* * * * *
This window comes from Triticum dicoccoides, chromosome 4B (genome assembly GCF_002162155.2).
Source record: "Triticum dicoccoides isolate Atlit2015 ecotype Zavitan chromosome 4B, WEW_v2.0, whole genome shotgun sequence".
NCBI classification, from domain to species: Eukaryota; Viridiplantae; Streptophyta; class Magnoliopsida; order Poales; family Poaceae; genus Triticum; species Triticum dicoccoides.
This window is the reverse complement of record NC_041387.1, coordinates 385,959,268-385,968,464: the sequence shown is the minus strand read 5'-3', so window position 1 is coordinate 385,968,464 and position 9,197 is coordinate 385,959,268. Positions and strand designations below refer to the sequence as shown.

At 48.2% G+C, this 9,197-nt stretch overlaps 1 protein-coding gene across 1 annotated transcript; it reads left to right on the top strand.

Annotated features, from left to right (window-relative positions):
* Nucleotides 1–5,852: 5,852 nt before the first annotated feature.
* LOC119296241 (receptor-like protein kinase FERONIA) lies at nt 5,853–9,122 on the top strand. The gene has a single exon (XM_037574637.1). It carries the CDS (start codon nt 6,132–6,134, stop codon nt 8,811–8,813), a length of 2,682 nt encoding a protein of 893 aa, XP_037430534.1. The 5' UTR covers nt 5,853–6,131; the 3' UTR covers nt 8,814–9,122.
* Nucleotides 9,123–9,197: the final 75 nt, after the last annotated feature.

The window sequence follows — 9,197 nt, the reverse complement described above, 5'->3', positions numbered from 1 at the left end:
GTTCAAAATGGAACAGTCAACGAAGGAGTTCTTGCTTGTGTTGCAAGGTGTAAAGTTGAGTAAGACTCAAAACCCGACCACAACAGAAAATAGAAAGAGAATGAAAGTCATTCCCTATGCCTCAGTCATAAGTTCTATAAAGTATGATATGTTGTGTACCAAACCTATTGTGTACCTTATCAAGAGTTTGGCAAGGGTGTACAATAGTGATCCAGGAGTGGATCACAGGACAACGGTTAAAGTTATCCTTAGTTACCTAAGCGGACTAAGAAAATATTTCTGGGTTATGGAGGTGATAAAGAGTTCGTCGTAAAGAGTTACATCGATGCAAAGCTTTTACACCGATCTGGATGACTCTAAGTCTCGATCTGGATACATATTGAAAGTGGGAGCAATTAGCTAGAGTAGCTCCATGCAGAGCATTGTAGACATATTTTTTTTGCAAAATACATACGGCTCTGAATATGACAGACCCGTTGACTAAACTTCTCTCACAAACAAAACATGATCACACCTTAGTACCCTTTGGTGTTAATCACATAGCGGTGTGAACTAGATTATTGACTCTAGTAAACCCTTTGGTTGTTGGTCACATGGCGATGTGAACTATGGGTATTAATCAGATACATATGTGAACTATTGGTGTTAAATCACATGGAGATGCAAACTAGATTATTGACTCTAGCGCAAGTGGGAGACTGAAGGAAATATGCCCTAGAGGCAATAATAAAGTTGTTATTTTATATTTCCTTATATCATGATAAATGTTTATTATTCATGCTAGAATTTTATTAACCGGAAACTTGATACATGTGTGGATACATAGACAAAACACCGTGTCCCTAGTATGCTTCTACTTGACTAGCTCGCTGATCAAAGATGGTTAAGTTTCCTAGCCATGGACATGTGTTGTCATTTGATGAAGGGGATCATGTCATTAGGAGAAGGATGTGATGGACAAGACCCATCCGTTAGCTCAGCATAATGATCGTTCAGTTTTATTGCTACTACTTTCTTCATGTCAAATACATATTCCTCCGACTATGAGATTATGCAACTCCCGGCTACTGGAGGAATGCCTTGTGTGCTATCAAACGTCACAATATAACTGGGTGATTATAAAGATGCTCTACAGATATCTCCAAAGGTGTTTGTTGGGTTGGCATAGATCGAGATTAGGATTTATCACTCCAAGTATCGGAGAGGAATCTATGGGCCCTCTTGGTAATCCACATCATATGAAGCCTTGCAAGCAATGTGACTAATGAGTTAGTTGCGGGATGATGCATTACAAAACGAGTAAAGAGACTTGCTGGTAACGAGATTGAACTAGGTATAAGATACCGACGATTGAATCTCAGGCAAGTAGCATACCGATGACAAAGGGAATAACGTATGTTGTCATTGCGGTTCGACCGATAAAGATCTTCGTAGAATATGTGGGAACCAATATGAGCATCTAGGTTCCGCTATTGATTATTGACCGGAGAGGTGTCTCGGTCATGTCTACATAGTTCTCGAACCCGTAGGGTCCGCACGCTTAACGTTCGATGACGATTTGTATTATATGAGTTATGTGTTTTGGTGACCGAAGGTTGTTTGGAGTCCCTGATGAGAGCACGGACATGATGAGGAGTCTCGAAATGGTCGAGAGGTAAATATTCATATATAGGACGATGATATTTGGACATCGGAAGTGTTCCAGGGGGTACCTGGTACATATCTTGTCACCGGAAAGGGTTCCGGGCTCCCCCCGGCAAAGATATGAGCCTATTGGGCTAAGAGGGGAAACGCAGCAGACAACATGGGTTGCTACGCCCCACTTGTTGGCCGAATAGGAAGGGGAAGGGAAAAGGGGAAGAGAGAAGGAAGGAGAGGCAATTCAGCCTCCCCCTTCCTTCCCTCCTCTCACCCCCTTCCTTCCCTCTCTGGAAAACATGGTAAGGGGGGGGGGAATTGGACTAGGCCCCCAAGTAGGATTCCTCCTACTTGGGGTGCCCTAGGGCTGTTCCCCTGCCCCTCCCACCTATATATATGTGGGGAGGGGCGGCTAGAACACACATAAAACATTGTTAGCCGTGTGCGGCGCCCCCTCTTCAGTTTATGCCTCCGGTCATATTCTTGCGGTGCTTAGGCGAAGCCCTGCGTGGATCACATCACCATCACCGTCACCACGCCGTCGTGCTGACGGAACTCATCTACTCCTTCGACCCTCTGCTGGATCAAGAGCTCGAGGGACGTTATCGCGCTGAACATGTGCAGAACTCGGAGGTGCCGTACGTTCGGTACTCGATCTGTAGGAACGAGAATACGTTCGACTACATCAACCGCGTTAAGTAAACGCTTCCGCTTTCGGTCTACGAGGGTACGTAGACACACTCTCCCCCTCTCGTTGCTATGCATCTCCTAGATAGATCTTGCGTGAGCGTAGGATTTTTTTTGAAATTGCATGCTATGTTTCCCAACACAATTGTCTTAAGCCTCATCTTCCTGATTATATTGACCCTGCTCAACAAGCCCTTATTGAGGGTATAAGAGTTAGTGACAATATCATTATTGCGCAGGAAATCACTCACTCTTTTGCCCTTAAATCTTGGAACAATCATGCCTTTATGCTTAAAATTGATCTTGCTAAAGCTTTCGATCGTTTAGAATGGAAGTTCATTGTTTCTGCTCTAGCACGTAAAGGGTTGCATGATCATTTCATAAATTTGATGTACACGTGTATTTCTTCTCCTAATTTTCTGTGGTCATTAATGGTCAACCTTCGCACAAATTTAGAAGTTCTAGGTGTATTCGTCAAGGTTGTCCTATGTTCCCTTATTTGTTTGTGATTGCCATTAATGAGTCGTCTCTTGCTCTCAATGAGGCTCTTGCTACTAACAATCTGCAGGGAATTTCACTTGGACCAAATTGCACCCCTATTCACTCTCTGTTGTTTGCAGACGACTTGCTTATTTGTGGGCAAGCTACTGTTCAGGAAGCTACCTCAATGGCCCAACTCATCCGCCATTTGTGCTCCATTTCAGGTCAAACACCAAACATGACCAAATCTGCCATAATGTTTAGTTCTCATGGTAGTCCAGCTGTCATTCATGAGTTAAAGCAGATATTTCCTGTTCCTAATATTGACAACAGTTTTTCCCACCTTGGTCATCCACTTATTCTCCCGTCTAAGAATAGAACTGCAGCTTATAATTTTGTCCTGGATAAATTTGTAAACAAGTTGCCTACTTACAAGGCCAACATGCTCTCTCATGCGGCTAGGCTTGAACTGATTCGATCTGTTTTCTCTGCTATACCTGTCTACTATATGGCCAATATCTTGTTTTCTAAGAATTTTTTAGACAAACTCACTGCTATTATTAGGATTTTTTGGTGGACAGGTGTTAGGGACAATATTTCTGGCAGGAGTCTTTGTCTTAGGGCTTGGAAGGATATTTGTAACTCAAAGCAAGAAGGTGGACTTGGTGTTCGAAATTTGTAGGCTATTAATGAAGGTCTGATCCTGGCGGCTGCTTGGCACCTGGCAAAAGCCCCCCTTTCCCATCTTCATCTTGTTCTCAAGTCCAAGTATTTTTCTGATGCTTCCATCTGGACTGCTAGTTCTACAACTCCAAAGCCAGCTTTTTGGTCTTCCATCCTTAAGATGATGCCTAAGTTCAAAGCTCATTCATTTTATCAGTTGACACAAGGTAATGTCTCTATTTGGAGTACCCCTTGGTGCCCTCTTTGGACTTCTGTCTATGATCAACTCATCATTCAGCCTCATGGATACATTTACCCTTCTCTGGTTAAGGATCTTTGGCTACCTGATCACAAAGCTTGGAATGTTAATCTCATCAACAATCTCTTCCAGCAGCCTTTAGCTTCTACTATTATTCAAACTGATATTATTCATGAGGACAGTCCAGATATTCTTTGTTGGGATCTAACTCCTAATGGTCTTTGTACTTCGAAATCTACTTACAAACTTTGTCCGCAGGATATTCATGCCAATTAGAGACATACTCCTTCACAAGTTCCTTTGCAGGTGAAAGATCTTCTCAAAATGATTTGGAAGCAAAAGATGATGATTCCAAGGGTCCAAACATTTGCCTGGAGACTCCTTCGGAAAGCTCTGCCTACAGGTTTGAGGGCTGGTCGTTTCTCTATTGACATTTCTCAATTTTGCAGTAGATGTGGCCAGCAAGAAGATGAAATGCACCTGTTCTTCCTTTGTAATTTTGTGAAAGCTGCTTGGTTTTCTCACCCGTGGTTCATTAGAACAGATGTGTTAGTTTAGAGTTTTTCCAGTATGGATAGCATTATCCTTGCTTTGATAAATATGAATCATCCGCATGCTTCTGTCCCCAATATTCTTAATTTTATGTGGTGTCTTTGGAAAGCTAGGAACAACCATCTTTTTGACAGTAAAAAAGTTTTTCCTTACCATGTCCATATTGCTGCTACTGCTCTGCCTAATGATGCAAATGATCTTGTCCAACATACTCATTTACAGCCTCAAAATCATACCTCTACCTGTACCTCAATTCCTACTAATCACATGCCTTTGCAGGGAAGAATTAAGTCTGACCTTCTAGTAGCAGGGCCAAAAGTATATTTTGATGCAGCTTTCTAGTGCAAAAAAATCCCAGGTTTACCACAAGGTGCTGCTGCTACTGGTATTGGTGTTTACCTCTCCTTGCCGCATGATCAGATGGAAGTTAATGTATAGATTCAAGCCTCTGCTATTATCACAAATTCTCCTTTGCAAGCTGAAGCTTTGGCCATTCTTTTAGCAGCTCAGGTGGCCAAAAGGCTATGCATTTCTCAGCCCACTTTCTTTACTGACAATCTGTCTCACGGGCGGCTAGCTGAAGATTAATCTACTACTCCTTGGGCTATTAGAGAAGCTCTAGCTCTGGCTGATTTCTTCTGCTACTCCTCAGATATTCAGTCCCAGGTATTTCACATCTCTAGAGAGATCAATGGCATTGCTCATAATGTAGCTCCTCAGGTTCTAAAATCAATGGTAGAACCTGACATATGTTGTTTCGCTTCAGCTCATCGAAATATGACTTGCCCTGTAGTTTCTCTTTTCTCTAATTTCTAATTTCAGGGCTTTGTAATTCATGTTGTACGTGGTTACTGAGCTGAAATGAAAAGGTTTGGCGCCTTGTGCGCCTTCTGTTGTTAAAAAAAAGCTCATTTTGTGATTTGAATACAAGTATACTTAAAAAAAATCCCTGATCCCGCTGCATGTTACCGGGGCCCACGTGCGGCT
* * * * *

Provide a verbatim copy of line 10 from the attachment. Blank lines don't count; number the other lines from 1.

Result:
The window sequence follows — 9,197 nt, the reverse complement described above, 5'->3', positions numbered from 1 at the left end: